«

»

Feb 10 2017

A Brief History Of Mass Surveillance

Former CIA Analyst Sues Defense Department to Vindicate NSA Whistleblowers
by Jenna McLaughlin, The Intercept
2017-02-10

The controversy dates back to 1996, when Ed Loomis, then a computer systems designer for the NSA, along with his team worked to move the NSA’s collection capabilities from the analog to the digital world. The shift would allow the NSA to scoop up internet packets, stringing them together into legible communications, and automating a process to instantly decide which communications were most interesting, while masking anything from Americans. The prototype, called GrandMaster, would need to ingest vast amounts of data, but only spit out what was most valuable, deleting or encrypting everything else.

Then in the fall of 2001, four passenger airliners were hijacked by terrorists as part of a suicide plot against Washington, D.C., and New York City. The U.S. intelligence community faced a disturbing wakeup call: its vast collection systems had failed to prevent the attacks.

Yet, in response, the NSA simply started collecting more data.

The NSA sent out a bid to multiple defense contractors, seeking a program that could collect and analyze communications from phones and the internet. Science Applications Internal Corporation, or SAIC, won the contract, known as Trailblazer. Meanwhile, internally, NSA employees were developing a similar, less costly alternative called ThinThread, a follow-on to GrandMaster. ThinThread would collect online communications, sort them, and mask data belonging to Americans.

Those involved in ThinThread argue that their approach was better than a collect-it-all approach taken by NSA.

“Bulk collection kills people,” says Bill Binney, a former NSA analyst, who rose to be a senior technical official with a dream of automating the agency’s espionage. “You collect everything, dump it on the analyst, and they can’t see the threat coming, can’t stop it,” he says.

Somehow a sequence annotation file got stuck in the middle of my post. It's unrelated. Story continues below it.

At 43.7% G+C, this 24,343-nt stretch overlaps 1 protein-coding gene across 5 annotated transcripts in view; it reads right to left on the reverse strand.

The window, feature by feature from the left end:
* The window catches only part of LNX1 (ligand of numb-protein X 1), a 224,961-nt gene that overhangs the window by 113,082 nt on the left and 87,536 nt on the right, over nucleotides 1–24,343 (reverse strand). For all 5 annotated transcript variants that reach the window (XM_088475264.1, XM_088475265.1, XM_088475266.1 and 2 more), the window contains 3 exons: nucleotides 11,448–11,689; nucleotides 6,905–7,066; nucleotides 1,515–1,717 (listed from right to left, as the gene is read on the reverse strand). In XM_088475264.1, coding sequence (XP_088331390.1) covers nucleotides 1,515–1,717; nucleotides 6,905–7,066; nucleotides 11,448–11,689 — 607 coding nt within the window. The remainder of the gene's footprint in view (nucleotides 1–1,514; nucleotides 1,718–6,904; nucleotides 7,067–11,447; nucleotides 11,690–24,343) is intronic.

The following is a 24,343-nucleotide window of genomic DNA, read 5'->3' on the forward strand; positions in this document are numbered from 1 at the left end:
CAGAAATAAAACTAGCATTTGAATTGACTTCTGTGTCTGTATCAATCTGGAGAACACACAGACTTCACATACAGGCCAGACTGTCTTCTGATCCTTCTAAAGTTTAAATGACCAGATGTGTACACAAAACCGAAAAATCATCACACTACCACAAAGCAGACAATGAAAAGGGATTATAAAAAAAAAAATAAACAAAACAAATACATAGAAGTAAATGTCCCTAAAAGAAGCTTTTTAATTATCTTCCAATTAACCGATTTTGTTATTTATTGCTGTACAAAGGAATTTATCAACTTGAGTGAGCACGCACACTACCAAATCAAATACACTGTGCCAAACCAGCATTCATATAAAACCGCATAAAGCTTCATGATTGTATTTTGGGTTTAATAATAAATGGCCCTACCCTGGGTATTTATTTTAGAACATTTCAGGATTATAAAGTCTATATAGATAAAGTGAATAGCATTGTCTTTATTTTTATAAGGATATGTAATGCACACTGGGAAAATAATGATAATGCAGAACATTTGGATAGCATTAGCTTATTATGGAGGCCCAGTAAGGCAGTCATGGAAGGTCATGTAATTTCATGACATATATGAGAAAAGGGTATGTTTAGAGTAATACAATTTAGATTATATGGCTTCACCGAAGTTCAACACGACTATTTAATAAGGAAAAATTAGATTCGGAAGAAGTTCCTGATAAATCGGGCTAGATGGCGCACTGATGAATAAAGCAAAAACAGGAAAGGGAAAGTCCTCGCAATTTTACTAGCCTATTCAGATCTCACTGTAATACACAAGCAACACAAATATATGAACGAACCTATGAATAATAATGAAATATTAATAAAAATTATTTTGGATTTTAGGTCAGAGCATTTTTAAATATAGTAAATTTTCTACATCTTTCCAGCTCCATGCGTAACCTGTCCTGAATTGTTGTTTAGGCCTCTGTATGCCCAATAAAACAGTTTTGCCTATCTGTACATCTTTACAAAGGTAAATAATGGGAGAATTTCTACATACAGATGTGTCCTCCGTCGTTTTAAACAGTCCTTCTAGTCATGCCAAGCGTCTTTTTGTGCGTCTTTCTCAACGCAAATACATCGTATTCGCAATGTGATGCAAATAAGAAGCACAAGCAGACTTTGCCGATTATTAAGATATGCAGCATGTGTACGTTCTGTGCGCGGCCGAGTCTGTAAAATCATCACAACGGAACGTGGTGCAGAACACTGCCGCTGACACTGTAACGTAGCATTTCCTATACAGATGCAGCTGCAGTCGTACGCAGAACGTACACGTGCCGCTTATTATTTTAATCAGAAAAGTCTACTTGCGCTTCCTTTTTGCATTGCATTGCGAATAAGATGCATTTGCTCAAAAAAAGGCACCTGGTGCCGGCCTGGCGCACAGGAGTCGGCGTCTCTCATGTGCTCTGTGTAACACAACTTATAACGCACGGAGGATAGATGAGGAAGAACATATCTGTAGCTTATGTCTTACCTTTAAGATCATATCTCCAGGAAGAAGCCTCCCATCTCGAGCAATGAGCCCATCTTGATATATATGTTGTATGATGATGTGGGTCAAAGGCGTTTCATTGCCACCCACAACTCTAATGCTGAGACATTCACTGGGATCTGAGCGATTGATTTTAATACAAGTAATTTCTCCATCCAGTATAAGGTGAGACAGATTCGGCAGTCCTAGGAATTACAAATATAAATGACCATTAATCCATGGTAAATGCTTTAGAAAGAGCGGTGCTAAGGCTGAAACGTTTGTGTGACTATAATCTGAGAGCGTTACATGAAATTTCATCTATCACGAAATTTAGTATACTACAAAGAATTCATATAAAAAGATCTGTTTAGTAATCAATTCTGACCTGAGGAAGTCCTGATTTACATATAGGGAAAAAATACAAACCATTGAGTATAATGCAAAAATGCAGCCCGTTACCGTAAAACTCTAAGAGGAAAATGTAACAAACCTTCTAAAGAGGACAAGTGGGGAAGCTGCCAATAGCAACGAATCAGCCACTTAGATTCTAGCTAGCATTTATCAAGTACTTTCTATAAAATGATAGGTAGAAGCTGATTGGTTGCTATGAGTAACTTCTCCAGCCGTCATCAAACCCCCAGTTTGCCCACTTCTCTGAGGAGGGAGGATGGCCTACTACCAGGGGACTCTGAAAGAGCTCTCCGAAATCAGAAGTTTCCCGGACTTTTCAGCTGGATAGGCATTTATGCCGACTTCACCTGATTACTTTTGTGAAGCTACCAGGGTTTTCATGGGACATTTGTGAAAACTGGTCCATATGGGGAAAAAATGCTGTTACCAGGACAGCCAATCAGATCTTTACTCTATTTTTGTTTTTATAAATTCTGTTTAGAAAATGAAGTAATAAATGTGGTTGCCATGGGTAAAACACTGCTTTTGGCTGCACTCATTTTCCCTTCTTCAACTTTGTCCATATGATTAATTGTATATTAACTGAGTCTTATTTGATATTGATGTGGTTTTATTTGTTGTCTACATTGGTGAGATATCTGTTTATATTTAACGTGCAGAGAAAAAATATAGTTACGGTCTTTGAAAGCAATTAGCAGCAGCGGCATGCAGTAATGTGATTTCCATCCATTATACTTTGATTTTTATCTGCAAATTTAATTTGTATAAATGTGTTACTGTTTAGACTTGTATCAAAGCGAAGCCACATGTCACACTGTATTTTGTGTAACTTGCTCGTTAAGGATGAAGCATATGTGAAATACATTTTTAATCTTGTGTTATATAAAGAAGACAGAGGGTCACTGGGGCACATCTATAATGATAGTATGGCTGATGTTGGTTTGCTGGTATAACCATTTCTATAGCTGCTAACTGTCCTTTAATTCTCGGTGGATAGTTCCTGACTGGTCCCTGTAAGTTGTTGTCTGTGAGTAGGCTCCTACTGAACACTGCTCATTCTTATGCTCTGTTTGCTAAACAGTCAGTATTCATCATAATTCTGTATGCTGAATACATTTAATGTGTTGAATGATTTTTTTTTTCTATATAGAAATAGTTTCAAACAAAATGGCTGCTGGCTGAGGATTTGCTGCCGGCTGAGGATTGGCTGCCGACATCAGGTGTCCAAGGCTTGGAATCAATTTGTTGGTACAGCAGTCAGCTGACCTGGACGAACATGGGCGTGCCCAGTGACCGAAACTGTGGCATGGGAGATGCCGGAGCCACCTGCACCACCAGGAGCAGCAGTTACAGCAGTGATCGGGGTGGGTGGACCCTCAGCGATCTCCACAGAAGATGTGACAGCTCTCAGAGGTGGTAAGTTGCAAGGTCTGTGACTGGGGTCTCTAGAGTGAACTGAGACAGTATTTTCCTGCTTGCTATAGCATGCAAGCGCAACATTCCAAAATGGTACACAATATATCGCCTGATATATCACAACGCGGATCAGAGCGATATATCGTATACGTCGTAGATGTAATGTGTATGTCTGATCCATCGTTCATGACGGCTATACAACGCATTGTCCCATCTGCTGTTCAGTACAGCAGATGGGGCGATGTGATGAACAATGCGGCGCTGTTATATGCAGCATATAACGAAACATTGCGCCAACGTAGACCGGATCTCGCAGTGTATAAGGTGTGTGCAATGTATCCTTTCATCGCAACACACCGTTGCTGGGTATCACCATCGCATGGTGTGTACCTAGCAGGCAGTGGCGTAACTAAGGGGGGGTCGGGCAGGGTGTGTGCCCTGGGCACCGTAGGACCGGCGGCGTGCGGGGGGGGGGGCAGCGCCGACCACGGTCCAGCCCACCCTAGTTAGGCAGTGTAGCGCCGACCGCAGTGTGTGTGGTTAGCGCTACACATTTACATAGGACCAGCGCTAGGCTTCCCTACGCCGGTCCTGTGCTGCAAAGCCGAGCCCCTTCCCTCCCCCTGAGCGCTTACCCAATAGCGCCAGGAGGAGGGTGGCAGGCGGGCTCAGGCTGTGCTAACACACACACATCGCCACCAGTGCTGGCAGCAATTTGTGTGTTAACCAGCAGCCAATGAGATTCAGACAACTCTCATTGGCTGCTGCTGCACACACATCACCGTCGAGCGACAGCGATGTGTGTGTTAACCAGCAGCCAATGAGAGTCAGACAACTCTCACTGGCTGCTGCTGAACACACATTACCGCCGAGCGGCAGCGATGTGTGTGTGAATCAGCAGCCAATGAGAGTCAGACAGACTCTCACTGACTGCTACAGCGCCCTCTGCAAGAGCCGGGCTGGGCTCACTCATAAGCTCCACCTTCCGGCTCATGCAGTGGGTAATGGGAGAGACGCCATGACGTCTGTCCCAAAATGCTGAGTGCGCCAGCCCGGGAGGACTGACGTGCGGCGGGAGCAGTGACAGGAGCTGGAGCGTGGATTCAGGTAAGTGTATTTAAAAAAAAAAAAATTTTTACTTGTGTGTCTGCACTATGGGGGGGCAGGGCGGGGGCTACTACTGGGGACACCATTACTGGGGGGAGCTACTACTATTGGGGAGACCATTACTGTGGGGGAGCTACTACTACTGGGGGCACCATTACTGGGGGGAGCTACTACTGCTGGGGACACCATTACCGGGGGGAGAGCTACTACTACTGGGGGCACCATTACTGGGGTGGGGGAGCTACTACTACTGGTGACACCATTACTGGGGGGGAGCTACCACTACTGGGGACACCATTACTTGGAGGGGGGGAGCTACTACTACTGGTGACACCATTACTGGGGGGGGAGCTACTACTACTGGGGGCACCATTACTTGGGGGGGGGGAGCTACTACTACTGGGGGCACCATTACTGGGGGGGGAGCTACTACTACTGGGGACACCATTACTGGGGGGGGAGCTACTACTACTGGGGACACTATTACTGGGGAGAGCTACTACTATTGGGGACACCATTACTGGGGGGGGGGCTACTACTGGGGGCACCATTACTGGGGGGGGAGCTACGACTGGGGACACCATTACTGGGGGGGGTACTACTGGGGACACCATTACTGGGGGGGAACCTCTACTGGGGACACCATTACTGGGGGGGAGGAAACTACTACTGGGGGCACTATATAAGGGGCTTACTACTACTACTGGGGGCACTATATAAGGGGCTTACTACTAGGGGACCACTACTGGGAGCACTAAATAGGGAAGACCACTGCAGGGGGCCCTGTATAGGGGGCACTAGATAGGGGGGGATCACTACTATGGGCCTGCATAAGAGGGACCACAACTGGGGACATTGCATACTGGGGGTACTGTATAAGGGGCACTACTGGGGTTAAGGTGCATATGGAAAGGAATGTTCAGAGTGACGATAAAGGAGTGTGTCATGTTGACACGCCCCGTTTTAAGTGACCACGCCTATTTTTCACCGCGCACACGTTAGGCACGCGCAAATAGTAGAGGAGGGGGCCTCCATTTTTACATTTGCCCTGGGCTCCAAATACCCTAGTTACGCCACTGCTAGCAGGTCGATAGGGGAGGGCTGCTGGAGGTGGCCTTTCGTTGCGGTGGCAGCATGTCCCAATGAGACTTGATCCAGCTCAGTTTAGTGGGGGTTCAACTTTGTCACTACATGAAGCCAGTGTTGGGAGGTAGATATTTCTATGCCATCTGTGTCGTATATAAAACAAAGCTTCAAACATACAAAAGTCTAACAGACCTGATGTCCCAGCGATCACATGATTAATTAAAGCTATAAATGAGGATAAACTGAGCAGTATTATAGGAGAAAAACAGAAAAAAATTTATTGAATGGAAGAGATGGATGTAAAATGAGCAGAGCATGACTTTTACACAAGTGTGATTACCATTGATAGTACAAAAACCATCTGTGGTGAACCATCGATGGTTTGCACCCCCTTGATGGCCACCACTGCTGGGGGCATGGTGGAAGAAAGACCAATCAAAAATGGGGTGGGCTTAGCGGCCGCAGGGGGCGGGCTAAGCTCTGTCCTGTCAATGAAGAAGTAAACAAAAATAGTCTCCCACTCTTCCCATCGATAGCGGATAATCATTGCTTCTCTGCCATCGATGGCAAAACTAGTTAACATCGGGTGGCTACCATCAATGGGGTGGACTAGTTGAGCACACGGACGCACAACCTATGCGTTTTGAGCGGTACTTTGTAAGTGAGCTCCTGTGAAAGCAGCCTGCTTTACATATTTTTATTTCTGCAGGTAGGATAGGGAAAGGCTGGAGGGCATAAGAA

Binney built a back-end system — a processor that would draw on data collected by ThinThread, analyze it, look at whether or not the traffic was involves American citizens, and pass on what was valuable for foreign intelligence.

“Bulk acquisition doesn’t work,” agrees Kirk Wiebe, a former NSA senior analyst, who was trying to help convince NSA of ThinThread’s value at the time.

The analysts are drowning in data, and Binney and Wiebe believe ThinThread would have solved the problem by helping the NSA sort through the deluge automatically while protecting privacy using encryption.

But Binney and Wiebe say advocates of ThinThread hit every possible bureaucratic roadblock on the way, sitting in dozens of meetings with lawyers and lawmakers. In the meantime, Gen. Michael Hayden, the director of the NSA at the time, said he decided to fund an outside contract for a larger effort, focused on gathering all communications, not just those over the internet, as ThinThread was designed to do.

Additionally, while ThinThread masked American communications, Hayden’s legal and technical advisors were concerned the collection itself would be a problem. Some of Hayden’s senior officials at the NSA came from SAIC, the company that won contract to design a proof of concept for Trailblazer.

“A tiny group of people at NSA had developed a capability for next to no money at all to give the government an unprecedented level of access to any number of foreign terrorists,” Eddington says. “Instead that system was shut down in favor of an SAIC boondoggle that cost taxpayers, by my last count, close to a billion dollars.”

He argues the contract, and the “incestuous” relationship between the NSA chief and the contractor never received the scrutiny it deserved. “It was clearly an ethical problem,” Loomis said.

The watchdog agency tasked with oversight of the Department of Defense completed a full investigation into the battle between ThinThread and the Trailblazer. The Pentagon inspector general published a heavily redacted version of that investigation in 2011; that report is now the only public record available, aside from the account of the whistleblowers who exposed it.

Despite everything that’s come out about its surveillance programs, the NSA still won’t release the full ThinThread investigation. “I don’t really know what they’re trying to hide,” said Loomis.

Loomis says he thinks those redactions were more for the sake of Hayden’s reputation than protecting real classified information.

1 comment

  1. ek hornbeck

    Vent Hole

Leave a Reply